This is quite a long corset, nearly 17 inches at the longest part. Dark Garden distributes more length from the waist up (and less length from the waist down) so even with my long torso, the corset covers my bust sufficiently and feels very secure, while the shorter length at the bottom allows me mobility and helps me sit down comfortably without the lower edge hitting my lap. Other corsets I’ve reviewed in the past were sometimes a similar overall length, but had less length distributed from the waist up (which meant that my bust didn’t feel as safely held into the corset) and more length from the waist down (which meant I had a harder time sitting) – those other corsets were clearly meant for someone with a shorter ribcage or higher waistline than myself. It’s useful to know that Dark Garden corsets fit my personal proportions so well!

The Dark Garden Risqué Valentine overbust is available in standard sizes from 18 up to 38, but one can commission Dark Garden for a made-to-measure version if you fall out of this size range. See more at Dark Garden’s website here.

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Corset and Strapless Bra: low-back solution for fuller busts!

In Summer of 2014, I purchased this lovely dress from Zumel & Co in Toronto. Although I love the dress, it has a bit of a low back (enough that my bra band shows in the back). One question I receive quite often, especially from brides, is whether it’s possible to have a low back overbust corset for precisely this reason, and it got me thinking.

This Contessa Gothique corset has a lower back made possible with the help of shoulder straps. Photo: DiaIF. Model: Nea Dune.
This Contessa Gothique corset has a low back made possible with the help of shoulder straps.
Photo: DiaIF. Model: Nea Dune.

If you commission a custom-made overbust, creating a somewhat-low back is theoretically possible (to a point). However, a problem arises especially if you are heavy busted: you’re not going to get the same breast support if you have a very low back. You’ll notice that most overbust corsets don’t have a back that stop close to nipple-height, and not usually lower than under the shoulder blades. This prevents the front of the corset from flopping forward, away from your body. You may be able to adjust that support with halter straps for instance, or even (cringe) heavy duty double sided tape. In any sense, it’s going to be mighty difficult if not impossible to achieve a corseted silhouette with a backless dress.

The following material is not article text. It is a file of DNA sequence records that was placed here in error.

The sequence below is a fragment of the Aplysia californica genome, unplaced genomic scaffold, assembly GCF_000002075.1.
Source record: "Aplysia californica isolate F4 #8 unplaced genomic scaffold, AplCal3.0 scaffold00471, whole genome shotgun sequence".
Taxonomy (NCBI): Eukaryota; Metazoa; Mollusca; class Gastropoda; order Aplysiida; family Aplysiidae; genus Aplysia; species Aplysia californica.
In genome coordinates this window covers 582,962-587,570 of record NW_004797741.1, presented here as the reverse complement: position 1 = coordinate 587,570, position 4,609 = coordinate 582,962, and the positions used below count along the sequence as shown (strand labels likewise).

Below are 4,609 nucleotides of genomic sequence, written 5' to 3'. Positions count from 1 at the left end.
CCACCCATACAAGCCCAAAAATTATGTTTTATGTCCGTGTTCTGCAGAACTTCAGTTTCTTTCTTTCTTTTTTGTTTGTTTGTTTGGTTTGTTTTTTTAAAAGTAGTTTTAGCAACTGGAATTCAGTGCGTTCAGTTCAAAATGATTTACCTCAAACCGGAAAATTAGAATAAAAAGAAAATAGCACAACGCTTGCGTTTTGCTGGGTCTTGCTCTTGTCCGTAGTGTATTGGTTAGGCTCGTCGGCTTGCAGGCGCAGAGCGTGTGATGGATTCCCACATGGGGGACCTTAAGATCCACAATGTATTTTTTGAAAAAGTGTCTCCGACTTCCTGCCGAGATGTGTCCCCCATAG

If there were a cupped overbust corset that allowed you to wear backless, strapless dresses (think Jessica Rabbit) with perfect support, I believe that thousands of people would be all over that! However, in my journey though corsetry, I have never actually found a corset that’s been able to achieve this.

If you want full support along the fullest part of your breasts, you must rely on the fabric wrapping around the entire torso at that same line.
The same premise holds with long line corsets – if you want a lot of control of the lower tummy, you could put many stiff, rigid steel bones in the front, but if you have a protruding lower tummy that resists these bones, the whole bottom front of the corset could end up bowing outwards (especially if the front of the corset extends down into a point and is cut high over the hips). With a longline corset, it helps pull in a lower tummy easily because it has extra fabric that starts at the pubic bone and wraps around the hip area along a similar height, and around to the back.  The tension of the fabric wrapping around the body acts as leverage to help pull that protruding tummy inward.

Seriously, Jessica's dress goes down to the tailbone and has no straps. This defies physics. There has to be skintone mesh, or double sided tape, or something.
Seriously, Jessica’s dress goes down to the tailbone and has no straps. This defies physics. There has to be skintone mesh, or double sided tape, or something.

So, what can be done if you want to wear a low back wedding dress, especially if you’re quite heavy-busted? What I did in the above video was a trick that Ashley (Lisa Freemont Street) taught me a few years back:

Find yourself a well-fitting strapless, longline bra. The Goddess brand strapless low-back bra works great for my purposes, and I love that the lightly boned cups provide support while retaining the roundness of the breast and it gives a slightly vintage shape to my bustline (it doesn’t flatten my bustline like most modern cut strapless bras seem to do). There is a silicone band around the top to help keep it in place on my skin as well.